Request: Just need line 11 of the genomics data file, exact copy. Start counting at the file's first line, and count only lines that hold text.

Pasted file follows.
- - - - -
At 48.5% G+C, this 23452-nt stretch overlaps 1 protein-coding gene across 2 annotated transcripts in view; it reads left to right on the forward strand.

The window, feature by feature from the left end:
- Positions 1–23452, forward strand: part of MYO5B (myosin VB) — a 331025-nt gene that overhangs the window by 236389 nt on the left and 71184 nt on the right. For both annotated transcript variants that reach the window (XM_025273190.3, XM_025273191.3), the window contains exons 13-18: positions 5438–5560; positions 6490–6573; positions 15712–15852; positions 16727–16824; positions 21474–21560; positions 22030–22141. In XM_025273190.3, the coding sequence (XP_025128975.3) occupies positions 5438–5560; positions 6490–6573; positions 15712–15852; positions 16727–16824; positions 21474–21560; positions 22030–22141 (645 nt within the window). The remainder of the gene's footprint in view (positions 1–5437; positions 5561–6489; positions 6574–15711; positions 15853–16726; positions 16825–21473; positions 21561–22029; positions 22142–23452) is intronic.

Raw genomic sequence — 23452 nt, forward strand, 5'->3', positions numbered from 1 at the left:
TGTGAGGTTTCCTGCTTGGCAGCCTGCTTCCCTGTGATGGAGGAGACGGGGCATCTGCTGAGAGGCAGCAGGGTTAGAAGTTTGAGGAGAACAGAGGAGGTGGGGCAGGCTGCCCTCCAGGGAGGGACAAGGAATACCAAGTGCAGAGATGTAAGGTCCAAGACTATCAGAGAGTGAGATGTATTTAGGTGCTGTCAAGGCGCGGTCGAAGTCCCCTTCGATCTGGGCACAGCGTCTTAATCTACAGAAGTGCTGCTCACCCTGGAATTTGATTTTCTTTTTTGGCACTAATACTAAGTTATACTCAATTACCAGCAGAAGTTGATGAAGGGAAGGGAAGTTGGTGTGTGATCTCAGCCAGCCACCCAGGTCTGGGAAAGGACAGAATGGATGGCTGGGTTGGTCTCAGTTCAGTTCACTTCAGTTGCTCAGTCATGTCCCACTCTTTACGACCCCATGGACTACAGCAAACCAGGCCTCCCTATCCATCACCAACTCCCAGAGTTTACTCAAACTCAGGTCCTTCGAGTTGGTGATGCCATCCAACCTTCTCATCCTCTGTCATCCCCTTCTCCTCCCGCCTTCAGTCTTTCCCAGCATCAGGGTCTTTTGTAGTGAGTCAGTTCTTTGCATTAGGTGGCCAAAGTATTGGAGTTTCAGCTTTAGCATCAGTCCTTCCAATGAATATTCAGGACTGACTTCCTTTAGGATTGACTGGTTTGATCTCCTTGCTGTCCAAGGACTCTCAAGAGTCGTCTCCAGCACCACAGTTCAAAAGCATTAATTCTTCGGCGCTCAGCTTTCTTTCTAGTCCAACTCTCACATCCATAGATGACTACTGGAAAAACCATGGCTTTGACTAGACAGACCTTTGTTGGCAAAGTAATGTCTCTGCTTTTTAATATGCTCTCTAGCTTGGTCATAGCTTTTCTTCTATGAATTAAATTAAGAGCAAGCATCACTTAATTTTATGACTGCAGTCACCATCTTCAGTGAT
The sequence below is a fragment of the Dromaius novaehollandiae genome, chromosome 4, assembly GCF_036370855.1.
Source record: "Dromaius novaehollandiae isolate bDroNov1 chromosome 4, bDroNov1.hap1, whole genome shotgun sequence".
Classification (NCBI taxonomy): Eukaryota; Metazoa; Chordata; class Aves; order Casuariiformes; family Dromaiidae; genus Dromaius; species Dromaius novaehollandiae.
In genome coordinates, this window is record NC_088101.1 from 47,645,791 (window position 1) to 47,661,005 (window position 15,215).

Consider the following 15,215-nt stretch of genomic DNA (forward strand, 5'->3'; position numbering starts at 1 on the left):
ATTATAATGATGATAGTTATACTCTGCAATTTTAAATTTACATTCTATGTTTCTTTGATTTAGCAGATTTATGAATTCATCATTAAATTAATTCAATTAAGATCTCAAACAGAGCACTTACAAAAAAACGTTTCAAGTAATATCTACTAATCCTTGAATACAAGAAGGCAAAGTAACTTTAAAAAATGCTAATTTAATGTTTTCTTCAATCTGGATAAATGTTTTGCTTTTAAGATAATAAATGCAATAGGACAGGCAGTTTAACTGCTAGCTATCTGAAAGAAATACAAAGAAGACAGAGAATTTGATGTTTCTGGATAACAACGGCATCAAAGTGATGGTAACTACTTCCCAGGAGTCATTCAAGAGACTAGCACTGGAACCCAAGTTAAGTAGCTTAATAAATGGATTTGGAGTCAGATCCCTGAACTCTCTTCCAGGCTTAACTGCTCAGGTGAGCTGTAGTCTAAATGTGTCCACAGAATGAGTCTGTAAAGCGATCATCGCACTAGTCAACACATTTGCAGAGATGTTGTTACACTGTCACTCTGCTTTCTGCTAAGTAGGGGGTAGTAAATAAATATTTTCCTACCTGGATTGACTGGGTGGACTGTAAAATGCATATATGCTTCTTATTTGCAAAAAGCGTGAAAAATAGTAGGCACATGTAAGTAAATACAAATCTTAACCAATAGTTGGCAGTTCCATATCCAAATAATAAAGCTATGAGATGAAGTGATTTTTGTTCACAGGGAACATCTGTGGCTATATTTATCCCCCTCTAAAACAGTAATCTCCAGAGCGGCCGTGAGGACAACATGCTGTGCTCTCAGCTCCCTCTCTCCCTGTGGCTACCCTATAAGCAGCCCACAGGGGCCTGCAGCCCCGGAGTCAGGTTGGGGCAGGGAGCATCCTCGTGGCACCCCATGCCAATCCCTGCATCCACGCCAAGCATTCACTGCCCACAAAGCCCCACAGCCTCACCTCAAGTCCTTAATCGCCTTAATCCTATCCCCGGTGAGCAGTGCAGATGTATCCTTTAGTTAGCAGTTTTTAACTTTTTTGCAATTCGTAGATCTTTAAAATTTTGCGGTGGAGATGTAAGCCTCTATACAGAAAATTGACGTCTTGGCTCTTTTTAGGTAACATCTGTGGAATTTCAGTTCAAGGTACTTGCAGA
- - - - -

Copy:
ATTATAATGATGATAGTTATACTCTGCAATTTTAAATTTACATTCTATGTTTCTTTGATTTAGCAGATTTATGAATTCATCATTAAATTAATTCAATTAAGATCTCAAACAGAGCACTTACAAAAAAACGTTTCAAGTAATATCTACTAATCCTTGAATACAAGAAGGCAAAGTAACTTTAAAAAATGCTAATTTAATGTTTTCTTCAATCTGGATAAATGTTTTGCTTTTAAGATAATAAATGCAATAGGACAGGCAGTTTAACTGCTAGCTATCTGAAAGAAATACAAAGAAGACAGAGAATTTGATGTTTCTGGATAACAACGGCATCAAAGTGATGGTAACTACTTCCCAGGAGTCATTCAAGAGACTAGCACTGGAACCCAAGTTAAGTAGCTTAATAAATGGATTTGGAGTCAGATCCCTGAACTCTCTTCCAGGCTTAACTGCTCAGGTGAGCTGTAGTCTAAATGTGTCCACAGAATGAGTCTGTAAAGCGATCATCGCACTAGTCAACACATTTGCAGAGATGTTGTTACACTGTCACTCTGCTTTCTGCTAAGTAGGGGGTAGTAAATAAATATTTTCCTACCTGGATTGACTGGGTGGACTGTAAAATGCATATATGCTTCTTATTTGCAAAAAGCGTGAAAAATAGTAGGCACATGTAAGTAAATACAAATCTTAACCAATAGTTGGCAGTTCCATATCCAAATAATAAAGCTATGAGATGAAGTGATTTTTGTTCACAGGGAACATCTGTGGCTATATTTATCCCCCTCTAAAACAGTAATCTCCAGAGCGGCCGTGAGGACAACATGCTGTGCTCTCAGCTCCCTCTCTCCCTGTGGCTACCCTATAAGCAGCCCACAGGGGCCTGCAGCCCCGGAGTCAGGTTGGGGCAGGGAGCATCCTCGTGGCACCCCATGCCAATCCCTGCATCCACGCCAAGCATTCACTGCCCACAAAGCCCCACAGCCTCACCTCAAGTCCTTAATCGCCTTAATCCTATCCCCGGTGAGCAGTGCAGATGTATCCTTTAGTTAGCAGTTTTTAACTTTTTTGCAATTCGTAGATCTTTAAAATTTTGCGGTGGAGATGTAAGCCTCTATACAGAAAATTGACGTCTTGGCTCTTTTTAGGTAACATCTGTGGAATTTCAGTTCAAGGTACTTGCAGA